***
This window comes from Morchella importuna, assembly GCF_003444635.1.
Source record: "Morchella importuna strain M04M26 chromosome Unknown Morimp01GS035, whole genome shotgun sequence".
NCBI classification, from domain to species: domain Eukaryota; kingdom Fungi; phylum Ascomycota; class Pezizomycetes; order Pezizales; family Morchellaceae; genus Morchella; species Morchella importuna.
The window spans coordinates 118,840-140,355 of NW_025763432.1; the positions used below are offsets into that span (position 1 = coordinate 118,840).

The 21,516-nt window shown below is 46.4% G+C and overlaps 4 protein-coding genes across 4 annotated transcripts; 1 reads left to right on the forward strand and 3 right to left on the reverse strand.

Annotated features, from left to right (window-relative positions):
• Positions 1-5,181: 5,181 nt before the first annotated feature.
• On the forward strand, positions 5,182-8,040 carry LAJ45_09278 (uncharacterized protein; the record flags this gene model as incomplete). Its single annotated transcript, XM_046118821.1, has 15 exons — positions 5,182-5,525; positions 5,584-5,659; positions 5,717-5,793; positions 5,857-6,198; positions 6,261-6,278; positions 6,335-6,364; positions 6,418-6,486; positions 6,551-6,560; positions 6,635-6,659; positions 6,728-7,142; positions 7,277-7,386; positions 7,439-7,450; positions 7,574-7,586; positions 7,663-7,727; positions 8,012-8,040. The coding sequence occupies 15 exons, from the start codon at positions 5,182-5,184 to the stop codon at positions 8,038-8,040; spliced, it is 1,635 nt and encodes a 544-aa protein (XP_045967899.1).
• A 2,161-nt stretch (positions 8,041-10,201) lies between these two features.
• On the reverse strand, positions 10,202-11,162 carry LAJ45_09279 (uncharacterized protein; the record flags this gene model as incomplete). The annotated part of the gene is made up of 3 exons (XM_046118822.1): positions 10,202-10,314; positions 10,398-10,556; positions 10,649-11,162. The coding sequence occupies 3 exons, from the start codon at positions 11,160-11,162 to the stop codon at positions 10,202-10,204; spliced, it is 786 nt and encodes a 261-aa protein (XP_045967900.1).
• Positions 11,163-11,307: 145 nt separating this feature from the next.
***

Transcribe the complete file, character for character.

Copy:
This window comes from Morchella importuna, assembly GCF_003444635.1.
Source record: "Morchella importuna strain M04M26 chromosome Unknown Morimp01GS035, whole genome shotgun sequence".
NCBI classification, from domain to species: domain Eukaryota; kingdom Fungi; phylum Ascomycota; class Pezizomycetes; order Pezizales; family Morchellaceae; genus Morchella; species Morchella importuna.
The window spans coordinates 118,840-140,355 of NW_025763432.1; the positions used below are offsets into that span (position 1 = coordinate 118,840).

The 21,516-nt window shown below is 46.4% G+C and overlaps 4 protein-coding genes across 4 annotated transcripts; 1 reads left to right on the forward strand and 3 right to left on the reverse strand.

Annotated features, from left to right (window-relative positions):
• Positions 1-5,181: 5,181 nt before the first annotated feature.
• On the forward strand, positions 5,182-8,040 carry LAJ45_09278 (uncharacterized protein; the record flags this gene model as incomplete). Its single annotated transcript, XM_046118821.1, has 15 exons — positions 5,182-5,525; positions 5,584-5,659; positions 5,717-5,793; positions 5,857-6,198; positions 6,261-6,278; positions 6,335-6,364; positions 6,418-6,486; positions 6,551-6,560; positions 6,635-6,659; positions 6,728-7,142; positions 7,277-7,386; positions 7,439-7,450; positions 7,574-7,586; positions 7,663-7,727; positions 8,012-8,040. The coding sequence occupies 15 exons, from the start codon at positions 5,182-5,184 to the stop codon at positions 8,038-8,040; spliced, it is 1,635 nt and encodes a 544-aa protein (XP_045967899.1).
• A 2,161-nt stretch (positions 8,041-10,201) lies between these two features.
• On the reverse strand, positions 10,202-11,162 carry LAJ45_09279 (uncharacterized protein; the record flags this gene model as incomplete). The annotated part of the gene is made up of 3 exons (XM_046118822.1): positions 10,202-10,314; positions 10,398-10,556; positions 10,649-11,162. The coding sequence occupies 3 exons, from the start codon at positions 11,160-11,162 to the stop codon at positions 10,202-10,204; spliced, it is 786 nt and encodes a 261-aa protein (XP_045967900.1).
• Positions 11,163-11,307: 145 nt separating this feature from the next.